The crew decided to abandon the aircraft because it could not stay aloft with three engines out of commission while carrying a heavy payload. The atomic bomb was jettisoned and detonated in mid-air, resulting in a large conventional explosion over the Inside Passage. The USAF later stated that the fake practice core on board the aircraft was inserted into the weapon before it was dropped.

Inside Passage



The aircraft commander steered the plane over Princess Royal Island to spare his crew having to parachute into the cold North Pacific, whereupon the crew bailed out. Before bailing out last, he set a turning course toward the open ocean using the autopilot.

The plane had been in constant radio contact with Strategic Air Command headquarters at Offutt AFB, Nebraska, and within minutes of the bailout the Royal Canadian Air Force launched Operation Brix to find the missing men. Poor weather hampered search efforts; nevertheless 12 of the 17 men were eventually found alive. Four of the five deceased airmen were believed to have bailed out of the aircraft earlier than the surviving crew members, and it was assumed that they landed in the ocean and died of hypothermia. Canadian authorities were never told that the aircraft was carrying a nuclear weapon.


Crash site



To search for the B-36, planes were pulled off the search for a C-54 that had disappeared three weeks earlier. A more exhaustive search was not launched for the plane, as it was believed to be at the bottom of the Pacific. Three years later, however, a RCAF flight searching for the missing de Havilland Dove aircraft of Texas millionaire oilman Ellis Hall spotted the B-36’s wreckage. It was found on the side of Mount Kologet, about 50 miles (80 km) east of the Alaskan border, roughly due east of the towns of Stewart, British Columbia and Hyder, Alaska, on the east side of the isolated Nass Basin northwest of Hazelton, British Columbia.

The USAF immediately began an investigation. A team was sent in September 1953, as the effort was given a high priority, but they failed to reach the site after 19 days of trudging through the wilderness. The effort was resumed the following year with better equipment, and in August 1954 a new team of USAF personnel accompanied by a local guide reached the wreckage. They recovered important components and then used explosives to destroy what was visible above the snow.

In 1956, two civilian surveyors chanced on the wreck and noted its exact location, which otherwise remained unknown for the next 40 years. In 1997 one of the surveyors provided the coordinates to two distinct expeditions, one American and one led by the Canadian Department of National Defence, seeking to conduct an environmental analysis of the site. Both expeditions reached the wreck around the same time, and members were apparently the first humans to set foot in the area since 1956. The Canadian-led mission found no unusual radiation levels. In late 1998, the Canadian government declared the site protected. A portion of one of the gun turrets is on display at The Bulkley Valley Museum in Smithers, British Columbia.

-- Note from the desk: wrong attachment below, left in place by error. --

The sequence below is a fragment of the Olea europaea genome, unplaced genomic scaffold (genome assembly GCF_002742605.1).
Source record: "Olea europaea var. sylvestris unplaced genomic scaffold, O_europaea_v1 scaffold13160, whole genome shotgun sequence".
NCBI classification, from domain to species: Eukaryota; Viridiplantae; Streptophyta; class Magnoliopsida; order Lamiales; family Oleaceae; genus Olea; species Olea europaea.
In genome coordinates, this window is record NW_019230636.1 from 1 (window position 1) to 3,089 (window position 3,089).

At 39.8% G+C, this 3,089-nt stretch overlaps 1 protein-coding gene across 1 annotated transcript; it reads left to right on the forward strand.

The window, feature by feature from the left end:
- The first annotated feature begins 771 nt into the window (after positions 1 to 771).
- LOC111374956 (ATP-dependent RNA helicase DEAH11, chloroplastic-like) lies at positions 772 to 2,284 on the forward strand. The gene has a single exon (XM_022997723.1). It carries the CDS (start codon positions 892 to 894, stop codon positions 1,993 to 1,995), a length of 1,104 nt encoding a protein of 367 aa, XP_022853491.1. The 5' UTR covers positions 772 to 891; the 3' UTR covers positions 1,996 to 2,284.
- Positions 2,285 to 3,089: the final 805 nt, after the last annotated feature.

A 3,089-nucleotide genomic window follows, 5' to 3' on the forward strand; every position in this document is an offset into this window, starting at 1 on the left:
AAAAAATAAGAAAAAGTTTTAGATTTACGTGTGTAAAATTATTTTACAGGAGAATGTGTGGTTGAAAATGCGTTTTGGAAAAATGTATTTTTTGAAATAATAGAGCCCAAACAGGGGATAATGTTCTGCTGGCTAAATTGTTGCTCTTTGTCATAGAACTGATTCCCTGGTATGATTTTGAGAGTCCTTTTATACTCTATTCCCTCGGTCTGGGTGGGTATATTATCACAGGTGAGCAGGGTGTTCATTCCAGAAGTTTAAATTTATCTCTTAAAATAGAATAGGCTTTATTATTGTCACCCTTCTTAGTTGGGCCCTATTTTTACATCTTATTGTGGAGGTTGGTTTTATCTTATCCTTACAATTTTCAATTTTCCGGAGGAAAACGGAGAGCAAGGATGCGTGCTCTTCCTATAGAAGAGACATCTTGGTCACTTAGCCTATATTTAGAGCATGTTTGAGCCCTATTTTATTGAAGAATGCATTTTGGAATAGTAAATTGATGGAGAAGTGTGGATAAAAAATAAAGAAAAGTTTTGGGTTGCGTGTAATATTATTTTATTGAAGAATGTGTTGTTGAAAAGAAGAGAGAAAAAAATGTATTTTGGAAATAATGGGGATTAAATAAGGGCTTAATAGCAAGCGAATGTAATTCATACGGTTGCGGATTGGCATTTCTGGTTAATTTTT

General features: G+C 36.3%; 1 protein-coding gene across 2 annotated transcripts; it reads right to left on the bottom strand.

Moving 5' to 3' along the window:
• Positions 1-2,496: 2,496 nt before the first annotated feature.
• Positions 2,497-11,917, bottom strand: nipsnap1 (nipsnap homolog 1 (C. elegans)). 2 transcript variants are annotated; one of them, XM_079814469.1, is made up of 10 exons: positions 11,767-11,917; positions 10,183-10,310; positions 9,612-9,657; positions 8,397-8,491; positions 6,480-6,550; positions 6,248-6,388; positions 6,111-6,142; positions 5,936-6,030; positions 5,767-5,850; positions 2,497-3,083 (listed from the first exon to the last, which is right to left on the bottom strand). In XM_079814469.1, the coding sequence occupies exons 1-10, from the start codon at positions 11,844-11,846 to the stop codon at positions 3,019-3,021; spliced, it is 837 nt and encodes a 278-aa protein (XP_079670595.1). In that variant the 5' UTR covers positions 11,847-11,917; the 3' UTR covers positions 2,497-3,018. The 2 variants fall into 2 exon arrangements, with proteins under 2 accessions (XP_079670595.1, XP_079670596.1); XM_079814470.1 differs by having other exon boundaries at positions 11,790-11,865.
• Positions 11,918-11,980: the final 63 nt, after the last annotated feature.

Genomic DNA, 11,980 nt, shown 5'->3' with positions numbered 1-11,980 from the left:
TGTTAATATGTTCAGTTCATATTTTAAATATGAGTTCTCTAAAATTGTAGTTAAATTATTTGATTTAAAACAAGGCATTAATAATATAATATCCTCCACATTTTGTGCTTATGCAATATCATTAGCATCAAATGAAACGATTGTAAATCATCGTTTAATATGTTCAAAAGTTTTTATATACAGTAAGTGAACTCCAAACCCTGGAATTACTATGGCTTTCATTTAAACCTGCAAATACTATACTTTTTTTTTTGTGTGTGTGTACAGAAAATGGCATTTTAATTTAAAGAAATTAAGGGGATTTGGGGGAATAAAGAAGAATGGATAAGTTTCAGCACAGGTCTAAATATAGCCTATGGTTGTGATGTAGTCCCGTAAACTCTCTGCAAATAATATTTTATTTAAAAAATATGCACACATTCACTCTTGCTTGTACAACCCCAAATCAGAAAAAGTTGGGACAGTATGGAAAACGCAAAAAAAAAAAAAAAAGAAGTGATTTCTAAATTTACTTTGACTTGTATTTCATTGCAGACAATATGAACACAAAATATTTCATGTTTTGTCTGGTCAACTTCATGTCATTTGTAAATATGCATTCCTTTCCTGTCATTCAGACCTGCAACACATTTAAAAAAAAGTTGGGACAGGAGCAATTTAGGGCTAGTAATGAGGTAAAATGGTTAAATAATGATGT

In November 2016 a diver reported he had discovered something that looked like a segment of the (non-nuclear) bomb that the co-pilot said they had dumped before the crash.



Posted November 29, 2016 by markosun in Aviation, Weapons

There is still too many nuclear weapons in the world   Leave a comment




Nine countries together possess more than 15,000 nuclear weapons. The United States and Russia maintain roughly 1,800 of their nuclear weapons on high-alert status – ready to be launched within minutes of a warning. Most are many times more powerful than the atomic bombs dropped on Japan in 1945. A single nuclear warhead, if detonated on a large city, could kill millions of people, with the effects persisting for decades.


Size comparison of nuclear explosions




The failure of the nuclear powers to disarm has heightened the risk that other countries will acquire nuclear weapons. The only guarantee against the spread and use of nuclear weapons is to eliminate them without delay. Although the leaders of some nuclear-armed nations have expressed their vision for a nuclear-weapon-free world, they have failed to develop any detailed plans to eliminate their arsenals and are modernizing them.

United States The first country to develop nuclear weapons and the only country to have used them in war. It spends more on its nuclear arsenal than all other countries combined.  6,970 warheads